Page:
- As Greece heads towards a catastrophic meltdown, the theme of emigration from Greece is one of several being explored by the international press. The Guardian and Bloomberg suggest that all kinds of professionally-trained Greeks are looking for a way out of their country, that newspaper later looking specifically to the Greek community in New York City while Reuters notes the dynamics of the Greek community in Australia's second city of Melbourne. (Migration within the Eurozone has not been such a major theme, at least in the English-language media I regularly read, but I don't doubt it's a reality.) With even the best-case predictions for Greece's economic recovery being decidedly dire and the large-scale flight of Greek professionals doing nothing to make this better, I think it's safe to predict that whatever the outcome of this crisis, Greece for the next while will be most notable as a place future generations of immigrants will come from.
- Japan, meanwhile, is facing rapid aging. The Asahi Shinbun notes that the national population fell by more than a quarter-million people, the biggest losers being rural prefectures and the only gainers urban ones (and the outlier of Okinawa). This shrinkage, accompanied by a rapid shrinkage of the work force, is leading to increased pressure on benefits to seniors, while working mothers continue to face problems on the job and in life.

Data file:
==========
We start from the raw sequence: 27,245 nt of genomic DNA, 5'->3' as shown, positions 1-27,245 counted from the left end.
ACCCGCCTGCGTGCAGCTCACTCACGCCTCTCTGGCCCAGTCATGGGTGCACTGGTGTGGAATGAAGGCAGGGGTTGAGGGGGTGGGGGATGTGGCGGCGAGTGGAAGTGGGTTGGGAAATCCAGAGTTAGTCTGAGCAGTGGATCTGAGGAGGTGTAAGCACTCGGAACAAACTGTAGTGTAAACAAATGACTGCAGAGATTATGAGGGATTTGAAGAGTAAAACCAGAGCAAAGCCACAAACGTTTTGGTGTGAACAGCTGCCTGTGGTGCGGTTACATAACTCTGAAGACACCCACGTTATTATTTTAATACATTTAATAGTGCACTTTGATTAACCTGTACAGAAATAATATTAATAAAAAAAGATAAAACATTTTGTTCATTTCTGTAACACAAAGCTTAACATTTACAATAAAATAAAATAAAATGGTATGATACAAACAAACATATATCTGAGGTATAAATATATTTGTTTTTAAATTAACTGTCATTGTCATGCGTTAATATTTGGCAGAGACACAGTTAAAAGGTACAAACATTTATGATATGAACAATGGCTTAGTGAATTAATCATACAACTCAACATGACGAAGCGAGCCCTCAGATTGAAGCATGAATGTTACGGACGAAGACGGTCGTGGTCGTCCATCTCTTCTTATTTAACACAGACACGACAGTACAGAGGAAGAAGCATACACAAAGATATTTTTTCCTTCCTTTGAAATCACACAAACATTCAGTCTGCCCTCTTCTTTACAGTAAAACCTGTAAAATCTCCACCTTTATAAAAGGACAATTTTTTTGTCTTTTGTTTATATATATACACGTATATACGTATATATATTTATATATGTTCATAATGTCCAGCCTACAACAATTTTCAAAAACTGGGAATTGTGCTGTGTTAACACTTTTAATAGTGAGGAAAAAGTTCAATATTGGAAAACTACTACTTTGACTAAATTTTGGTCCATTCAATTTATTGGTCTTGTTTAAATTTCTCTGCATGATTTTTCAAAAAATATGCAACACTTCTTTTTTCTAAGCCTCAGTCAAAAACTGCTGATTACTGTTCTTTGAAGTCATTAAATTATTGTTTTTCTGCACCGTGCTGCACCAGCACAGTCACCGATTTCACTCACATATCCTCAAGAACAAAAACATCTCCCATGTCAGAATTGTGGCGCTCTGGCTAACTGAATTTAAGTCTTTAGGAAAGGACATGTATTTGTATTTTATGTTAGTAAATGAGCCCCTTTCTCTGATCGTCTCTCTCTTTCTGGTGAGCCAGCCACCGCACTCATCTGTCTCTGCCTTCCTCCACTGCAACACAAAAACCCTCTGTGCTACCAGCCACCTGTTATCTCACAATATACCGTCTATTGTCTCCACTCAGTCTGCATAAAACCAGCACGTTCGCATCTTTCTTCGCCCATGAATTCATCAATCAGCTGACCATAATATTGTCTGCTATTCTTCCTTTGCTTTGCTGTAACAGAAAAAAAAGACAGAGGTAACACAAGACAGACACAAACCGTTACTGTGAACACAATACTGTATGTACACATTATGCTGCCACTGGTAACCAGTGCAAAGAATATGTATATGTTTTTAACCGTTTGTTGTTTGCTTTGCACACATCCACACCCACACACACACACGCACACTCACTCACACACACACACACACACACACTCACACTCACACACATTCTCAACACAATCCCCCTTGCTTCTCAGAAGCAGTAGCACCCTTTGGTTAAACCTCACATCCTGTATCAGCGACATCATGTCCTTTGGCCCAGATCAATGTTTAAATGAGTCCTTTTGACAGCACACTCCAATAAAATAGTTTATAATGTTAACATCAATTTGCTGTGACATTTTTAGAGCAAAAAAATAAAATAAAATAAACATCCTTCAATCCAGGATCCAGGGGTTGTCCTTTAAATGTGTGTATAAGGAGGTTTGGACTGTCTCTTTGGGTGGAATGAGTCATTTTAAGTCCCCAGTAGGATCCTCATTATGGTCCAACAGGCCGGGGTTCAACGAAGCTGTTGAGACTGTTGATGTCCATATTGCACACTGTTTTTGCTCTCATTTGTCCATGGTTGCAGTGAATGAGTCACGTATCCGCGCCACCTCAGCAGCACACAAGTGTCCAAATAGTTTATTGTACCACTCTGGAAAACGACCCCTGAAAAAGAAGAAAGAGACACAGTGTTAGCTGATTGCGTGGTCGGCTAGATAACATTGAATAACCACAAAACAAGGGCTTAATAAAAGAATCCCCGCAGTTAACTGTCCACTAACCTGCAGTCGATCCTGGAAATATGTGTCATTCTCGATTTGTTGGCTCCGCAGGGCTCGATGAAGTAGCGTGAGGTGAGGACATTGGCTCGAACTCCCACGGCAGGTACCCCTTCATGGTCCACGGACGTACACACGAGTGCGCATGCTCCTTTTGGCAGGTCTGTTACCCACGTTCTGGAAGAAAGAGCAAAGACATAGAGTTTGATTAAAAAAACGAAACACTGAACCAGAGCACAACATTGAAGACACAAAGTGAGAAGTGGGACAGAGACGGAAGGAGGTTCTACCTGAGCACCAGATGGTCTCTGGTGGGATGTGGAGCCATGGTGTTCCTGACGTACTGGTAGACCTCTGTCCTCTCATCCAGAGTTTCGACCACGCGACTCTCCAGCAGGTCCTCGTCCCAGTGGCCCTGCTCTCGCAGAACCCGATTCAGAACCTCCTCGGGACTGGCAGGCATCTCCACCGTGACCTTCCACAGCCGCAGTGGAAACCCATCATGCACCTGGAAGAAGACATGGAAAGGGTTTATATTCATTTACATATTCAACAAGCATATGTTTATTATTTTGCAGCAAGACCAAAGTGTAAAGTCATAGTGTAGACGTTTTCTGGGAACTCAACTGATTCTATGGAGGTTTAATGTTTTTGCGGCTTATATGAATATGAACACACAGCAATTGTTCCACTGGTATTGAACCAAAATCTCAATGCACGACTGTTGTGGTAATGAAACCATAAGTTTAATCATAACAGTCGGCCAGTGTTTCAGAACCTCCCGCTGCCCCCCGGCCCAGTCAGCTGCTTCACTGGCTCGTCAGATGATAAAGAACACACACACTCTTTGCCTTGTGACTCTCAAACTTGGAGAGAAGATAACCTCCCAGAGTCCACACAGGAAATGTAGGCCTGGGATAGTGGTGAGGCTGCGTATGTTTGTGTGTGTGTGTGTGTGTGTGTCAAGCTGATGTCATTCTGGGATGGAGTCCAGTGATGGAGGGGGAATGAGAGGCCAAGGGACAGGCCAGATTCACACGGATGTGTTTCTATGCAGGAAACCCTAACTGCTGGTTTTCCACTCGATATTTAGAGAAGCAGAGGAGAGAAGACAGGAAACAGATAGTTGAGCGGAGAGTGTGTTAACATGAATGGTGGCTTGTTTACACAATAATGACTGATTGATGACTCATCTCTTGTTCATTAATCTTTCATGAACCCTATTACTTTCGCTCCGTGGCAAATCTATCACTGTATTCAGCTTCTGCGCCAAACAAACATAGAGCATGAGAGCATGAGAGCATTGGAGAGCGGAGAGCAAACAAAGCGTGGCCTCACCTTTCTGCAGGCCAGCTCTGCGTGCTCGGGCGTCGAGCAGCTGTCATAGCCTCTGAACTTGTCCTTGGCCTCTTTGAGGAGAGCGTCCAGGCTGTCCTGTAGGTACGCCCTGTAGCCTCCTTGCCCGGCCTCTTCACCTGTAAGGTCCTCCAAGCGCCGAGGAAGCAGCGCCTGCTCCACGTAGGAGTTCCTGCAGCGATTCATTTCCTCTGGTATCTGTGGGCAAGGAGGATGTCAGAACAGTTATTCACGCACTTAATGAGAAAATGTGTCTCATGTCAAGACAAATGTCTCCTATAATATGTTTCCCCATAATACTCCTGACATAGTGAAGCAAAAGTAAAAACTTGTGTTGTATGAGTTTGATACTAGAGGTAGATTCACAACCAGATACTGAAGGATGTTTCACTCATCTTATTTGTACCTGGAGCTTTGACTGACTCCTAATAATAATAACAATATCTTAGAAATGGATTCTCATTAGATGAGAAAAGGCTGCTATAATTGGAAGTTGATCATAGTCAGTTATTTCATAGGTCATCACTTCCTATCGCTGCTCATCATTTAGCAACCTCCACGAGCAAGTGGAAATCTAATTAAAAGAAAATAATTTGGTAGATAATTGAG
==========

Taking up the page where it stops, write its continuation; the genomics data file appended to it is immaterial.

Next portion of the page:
- In adjacent China, the prospect of labour shortages is looming. Marginal Revolution noted earlier this week the costs imposed on the Chinese labour market by protections. This, along with the disappearance of China's rural surplus labour as a consequence of below-replacement fertility and migration, makes me think any number of futures are possible for China demographically. This includes the possibility of international immigration.
- Finally, the Irish Times was one newspaper among many that reported on a half-joking proposal in 1983 by people within the British government to resettle millions of Chinese in Northern Ireland if they so wanted it. (The Guardian goes into more detail about the specifics of the proposal.) This proposal seems at the time to have been a joke born of frustration with the complex situations of Northern Ireland and Hong Kong, yet it raises an interesting question: Why didn't the United Kingdom have programs to attract immigrants from Hong Kong in the years before the handover to China, like other countries around the world
Friday, July 03, 2015
Some news links: Greece, China, Japan, Hong Kong
I thought I'd share three clusters of news links on subjects I've been following here, and one oddity.